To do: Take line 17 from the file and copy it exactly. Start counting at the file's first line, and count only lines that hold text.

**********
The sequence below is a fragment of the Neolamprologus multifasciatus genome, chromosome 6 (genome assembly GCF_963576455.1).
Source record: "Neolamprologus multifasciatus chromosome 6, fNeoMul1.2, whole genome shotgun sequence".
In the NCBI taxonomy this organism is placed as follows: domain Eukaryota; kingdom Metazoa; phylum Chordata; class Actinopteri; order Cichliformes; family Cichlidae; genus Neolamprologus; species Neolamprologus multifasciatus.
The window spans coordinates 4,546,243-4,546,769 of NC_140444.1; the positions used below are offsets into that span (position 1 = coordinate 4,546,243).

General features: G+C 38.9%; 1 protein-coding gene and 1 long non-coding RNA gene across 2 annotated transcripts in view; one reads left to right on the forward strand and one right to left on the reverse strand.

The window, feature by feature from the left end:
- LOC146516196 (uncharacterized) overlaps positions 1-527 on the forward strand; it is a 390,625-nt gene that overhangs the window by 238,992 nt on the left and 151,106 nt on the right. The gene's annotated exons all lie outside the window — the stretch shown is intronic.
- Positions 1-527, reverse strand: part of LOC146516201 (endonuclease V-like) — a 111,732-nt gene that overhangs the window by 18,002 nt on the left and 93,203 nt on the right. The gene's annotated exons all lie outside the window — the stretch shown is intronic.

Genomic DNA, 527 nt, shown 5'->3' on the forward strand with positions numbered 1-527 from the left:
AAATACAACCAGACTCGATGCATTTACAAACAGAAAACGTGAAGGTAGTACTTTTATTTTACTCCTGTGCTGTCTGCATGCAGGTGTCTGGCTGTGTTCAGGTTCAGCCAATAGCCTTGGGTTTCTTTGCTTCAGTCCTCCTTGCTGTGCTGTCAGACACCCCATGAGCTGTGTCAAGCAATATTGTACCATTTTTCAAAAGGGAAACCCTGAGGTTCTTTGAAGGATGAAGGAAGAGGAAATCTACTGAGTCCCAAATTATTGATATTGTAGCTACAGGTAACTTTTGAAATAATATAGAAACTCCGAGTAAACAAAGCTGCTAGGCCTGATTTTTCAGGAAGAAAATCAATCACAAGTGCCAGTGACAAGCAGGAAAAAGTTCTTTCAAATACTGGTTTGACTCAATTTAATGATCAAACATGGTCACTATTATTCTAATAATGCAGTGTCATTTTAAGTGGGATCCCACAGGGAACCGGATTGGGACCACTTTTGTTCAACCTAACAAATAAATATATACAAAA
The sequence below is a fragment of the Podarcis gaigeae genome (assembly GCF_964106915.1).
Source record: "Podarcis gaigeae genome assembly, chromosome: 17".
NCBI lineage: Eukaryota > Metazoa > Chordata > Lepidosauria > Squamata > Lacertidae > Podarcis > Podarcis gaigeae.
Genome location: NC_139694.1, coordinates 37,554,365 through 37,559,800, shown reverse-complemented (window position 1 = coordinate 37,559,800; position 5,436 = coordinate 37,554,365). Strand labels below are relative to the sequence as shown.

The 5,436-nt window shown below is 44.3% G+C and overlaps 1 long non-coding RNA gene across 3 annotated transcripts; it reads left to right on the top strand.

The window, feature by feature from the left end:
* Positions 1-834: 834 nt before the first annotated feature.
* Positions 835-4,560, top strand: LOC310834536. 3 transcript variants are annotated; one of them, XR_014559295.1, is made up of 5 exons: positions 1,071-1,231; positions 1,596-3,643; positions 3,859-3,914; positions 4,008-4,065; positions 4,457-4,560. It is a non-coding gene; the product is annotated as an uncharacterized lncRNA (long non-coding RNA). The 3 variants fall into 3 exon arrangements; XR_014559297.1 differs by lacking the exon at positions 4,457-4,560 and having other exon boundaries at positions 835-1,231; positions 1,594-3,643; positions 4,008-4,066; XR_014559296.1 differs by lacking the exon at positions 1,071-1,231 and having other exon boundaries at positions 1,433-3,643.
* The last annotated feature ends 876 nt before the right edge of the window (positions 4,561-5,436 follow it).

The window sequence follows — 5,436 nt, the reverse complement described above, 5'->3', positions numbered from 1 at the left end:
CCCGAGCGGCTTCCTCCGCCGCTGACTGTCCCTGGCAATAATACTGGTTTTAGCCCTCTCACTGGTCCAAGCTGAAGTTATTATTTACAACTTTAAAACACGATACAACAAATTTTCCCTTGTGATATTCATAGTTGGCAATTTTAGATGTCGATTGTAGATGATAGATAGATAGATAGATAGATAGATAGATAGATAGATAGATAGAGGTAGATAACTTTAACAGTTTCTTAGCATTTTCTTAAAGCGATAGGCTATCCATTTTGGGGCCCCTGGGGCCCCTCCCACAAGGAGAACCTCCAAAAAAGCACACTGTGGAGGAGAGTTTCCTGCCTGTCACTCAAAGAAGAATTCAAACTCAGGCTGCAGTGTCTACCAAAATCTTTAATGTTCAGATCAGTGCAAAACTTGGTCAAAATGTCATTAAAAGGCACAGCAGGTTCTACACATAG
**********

* Positions 1-834: 834 nt before the first annotated feature.